Macroscopic modelling of chemically reacting and radiating rarefied flows

Mark Goldsworthy (2009). Macroscopic modelling of chemically reacting and radiating rarefied flows PhD Thesis, Sustainable Minerals Institute, The University of Queensland.

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Author Mark Goldsworthy
Thesis Title Macroscopic modelling of chemically reacting and radiating rarefied flows
School, Centre or Institute Sustainable Minerals Institute
Institution The University of Queensland
Publication date 2009-02
Thesis type PhD Thesis
Supervisor Dr Michael Macrossan
Dr Madhat Abdel-Jawad
Total pages 245
Total colour pages 20
Total black and white pages 225
Subjects 09 Engineering
Abstract/Summary The Direct Simulation Monte Carlo method is a computational tool for modelling rarefied flows. The Macroscopic Chemistry Method was developed to simplify the modelling of dissociation and recombination reactions in DSMC. The ability to understand and predict the behaviour of chemically reacting, rarefied flows is a critical aspect in the development of high altitude, high speed bodies such as re-entry craft, high altitude aircraft, space transport vehicles and missiles. Computational methods are an invaluable source of information when experimental techniques are difficult, costly or time-consuming. However, traditional methods of modelling chemical kinetics using DSMC suffer from a number of drawbacks. The Macroscopic Chemistry Method overcomes a number of these problems, but has previously only been applied to simulations of a single diatomic gas. The Macroscopic Chemistry Method (MCM) is extended to consider multiple species and multiple reaction sets, thermal non-equilibrium effects, trace species modelling, unsteady flows, vibrational state specific chemistry, electronic excitation, relaxation and ionization and coupled nonequilibrium radiation emission. The Macroscopic Method is described as a general DSMC modelling philosophy rather than as a single formulated method. That is, the flexibility and utility of the method are shown through examples of applying a macroscopic approach to a number of problems, and by highlighting instances where a macroscopic approach is useful or even necessary. The problems investigated include reservoir relaxation calculations, 1-D shock, expansion and shock-expansion calculations, two-dimensional flows over a vertical step and through a cavity, and axis-symmetric flow about a sphere. The studies demonstrate that although MCM may often present a simplified approach as compared to traditional 'non-macroscopic' methods, it does not necessarily lead to more approximate solutions. On the contrary, the ability of macroscopic methods to combine different models of physical processes with the most recent (verified) data means that they are particularly suited to simulate high altitude, rarefied flows. It is also shown that, like any model approach, the validity of the approximations employed must be justified for a particular problem. In general, macroscopic methods of varying complexity and accuracy may be implemented to model a specific physical process. Adoption of the Macroscopic Chemistry Method in DSMC has the potential to enhance the modelling of chemical kinetics, charged-particle effects and radiation in rarefied hypersonic flows. This capability may be attributed to the simplicity and flexibility which the macroscopic approach affords over methods which seek to avoid the use of collective information. Macroscopic methods have already been employed to model weakly ionized flows. Their further application to model chemical kinetics and other processes would be useful for modelling and understanding the behaviour of objects in rarefied hypersonic flow-fields.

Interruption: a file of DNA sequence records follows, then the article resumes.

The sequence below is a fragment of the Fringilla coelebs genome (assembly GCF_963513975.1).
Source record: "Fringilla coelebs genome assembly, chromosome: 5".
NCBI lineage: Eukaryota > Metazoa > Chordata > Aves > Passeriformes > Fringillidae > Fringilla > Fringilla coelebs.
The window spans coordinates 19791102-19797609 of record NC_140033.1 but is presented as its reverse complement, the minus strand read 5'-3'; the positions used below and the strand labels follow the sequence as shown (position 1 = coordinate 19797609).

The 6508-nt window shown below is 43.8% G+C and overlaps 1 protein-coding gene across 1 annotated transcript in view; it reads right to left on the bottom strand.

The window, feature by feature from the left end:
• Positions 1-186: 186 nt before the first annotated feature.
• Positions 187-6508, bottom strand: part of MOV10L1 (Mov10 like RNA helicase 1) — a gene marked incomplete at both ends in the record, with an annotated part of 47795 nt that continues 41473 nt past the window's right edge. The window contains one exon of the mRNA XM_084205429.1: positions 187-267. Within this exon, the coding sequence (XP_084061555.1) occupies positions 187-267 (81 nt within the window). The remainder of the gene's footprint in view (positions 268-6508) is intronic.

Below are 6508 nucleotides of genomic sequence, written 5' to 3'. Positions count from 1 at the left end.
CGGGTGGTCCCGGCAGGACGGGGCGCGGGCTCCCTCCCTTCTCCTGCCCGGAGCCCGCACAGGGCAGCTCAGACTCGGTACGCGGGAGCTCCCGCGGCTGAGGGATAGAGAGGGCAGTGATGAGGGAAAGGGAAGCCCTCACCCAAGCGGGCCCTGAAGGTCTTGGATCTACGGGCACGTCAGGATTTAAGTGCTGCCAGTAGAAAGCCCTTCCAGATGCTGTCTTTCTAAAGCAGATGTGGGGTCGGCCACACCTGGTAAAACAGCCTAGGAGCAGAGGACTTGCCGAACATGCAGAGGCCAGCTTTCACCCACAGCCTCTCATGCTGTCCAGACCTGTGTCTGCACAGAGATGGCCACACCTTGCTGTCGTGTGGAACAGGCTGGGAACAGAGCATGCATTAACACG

Keyword Direct Simulation Monte Carlo
macroscopic chemistry
rarefied gas dynamics
chemical kinetics
ionized flows
radiating flows
fluid mechanics
shock waves
Additional Notes Colour: 50,61,78,87,97,98,110,116,117,119,170, 197,198,202,203,204,205,206,240,242. Landscape: 226

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Created: Tue, 10 Nov 2009, 11:00:29 EST by Mr Mark Goldsworthy on behalf of Library - Information Access Service